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Why Lexus Stands Firm on Not Moving Production to China

1000pxWhy-Lexus-Stands-Firm-On-Not-Moving-Production-To-China-PictureOutsourcing is an integrated part of the new interconnected global economy and Toyota Motor Corp is taking a unique stance firmly against the practice. Toyota Motor Corp, which produces cars under a variety of brand names such as Toyota, Scion, and Lexus, has been traditionally steadfast in their intent to keep Lexus production in Japan and only started production in the US and Canada in the last few years.

The reason might surprise you. To most companies, the benefits of outsourcing production or back ended services, such as customer call centers, are primarily related to costs. Labor costs vary across industries, but can be a huge part of the overhead a company must endure and any reduction in them can significantly help the bottom line.

Labor costs in places such as the Far East and South America have attracted numerous employers over the years. Recently, as China's economy has boomed, wage growth and average quality of life increased along with it. Chinese workers were not as affordable as they once were. There is also a question of the quality of the end product that is produced by these outsourced factories. For some products, especially luxury goods, the perception of quality as well as the actual quality of the product itself is more important than cost savings. This is the case for Lexus automobiles and the reason they are avoiding production in China.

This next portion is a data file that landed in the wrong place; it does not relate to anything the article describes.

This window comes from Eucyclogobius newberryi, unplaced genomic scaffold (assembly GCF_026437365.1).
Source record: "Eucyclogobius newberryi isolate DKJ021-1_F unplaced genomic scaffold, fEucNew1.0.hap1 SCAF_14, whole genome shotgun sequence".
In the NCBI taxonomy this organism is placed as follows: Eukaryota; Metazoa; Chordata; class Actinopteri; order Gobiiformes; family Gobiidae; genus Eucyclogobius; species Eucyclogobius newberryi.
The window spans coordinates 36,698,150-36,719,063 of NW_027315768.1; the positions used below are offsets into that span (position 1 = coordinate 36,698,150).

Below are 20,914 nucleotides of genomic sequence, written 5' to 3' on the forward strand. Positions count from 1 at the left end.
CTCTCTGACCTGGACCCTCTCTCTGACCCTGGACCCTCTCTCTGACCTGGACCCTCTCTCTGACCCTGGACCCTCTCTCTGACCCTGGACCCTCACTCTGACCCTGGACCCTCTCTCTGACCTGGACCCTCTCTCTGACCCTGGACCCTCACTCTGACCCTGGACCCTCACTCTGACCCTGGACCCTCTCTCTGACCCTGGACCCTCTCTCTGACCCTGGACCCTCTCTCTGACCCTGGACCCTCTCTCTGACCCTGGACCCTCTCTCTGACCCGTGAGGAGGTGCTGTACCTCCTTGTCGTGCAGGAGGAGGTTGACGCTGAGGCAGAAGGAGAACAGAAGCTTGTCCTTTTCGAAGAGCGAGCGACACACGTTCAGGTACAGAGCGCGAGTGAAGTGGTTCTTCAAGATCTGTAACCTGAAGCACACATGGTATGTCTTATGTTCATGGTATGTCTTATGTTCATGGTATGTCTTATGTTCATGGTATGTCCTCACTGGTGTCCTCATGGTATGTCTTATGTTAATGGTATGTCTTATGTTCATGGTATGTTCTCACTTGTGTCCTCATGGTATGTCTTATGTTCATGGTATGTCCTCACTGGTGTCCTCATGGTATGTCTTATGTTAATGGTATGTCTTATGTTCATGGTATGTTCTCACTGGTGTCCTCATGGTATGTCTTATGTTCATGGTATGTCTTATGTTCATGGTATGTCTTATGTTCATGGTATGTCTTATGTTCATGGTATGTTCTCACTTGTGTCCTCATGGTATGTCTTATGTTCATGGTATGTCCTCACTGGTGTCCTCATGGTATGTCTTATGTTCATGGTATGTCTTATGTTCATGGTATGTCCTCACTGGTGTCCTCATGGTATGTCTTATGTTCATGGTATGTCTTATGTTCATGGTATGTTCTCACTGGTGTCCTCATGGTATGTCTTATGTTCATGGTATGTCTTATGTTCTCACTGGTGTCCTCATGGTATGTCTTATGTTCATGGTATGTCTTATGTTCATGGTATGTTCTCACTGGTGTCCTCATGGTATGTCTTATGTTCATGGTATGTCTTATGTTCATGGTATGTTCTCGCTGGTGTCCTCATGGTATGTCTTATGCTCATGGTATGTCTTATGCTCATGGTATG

According to Takashi Yamamoto, “There's too much quality risk in China to produce there. When that difficulty is gone, maybe local production is likely to be launched in China, maybe several decades later.” Mr. Yamamoto is executive vice president of Lexus International and has worked for Toyota for over 30 years. This stiff production policy puts the company’s Lexus at a significant price disadvantage to other luxury carmakers such as Audi and BMW.

While times are good and cars are selling well, the strategy appears to be working for Toyota, but could come back to bite the company during times of slow growth or the next recession. Pressure to cut costs during an economic slowdown, amid falling sales, could cause the company to backtrack on its policy and embrace the costs savings China still offers, even if it is less than in years past.

A focus on and reputation for quality can be a tremendous marketing advantage for the company. This is especially true in light of recent lapses in quality control amid almost all carmakers including Toyota Corp. Whether it is fallout from defunct Takata airbags, General Motors faulty ignition switch deaths, or the giant elephant in the room of Volkswagen's emissions test cheating. Customers may be willing to accept the higher price, if they perceive the higher price is what they have to live with to avoid these issues and receive a high-end, luxury product.

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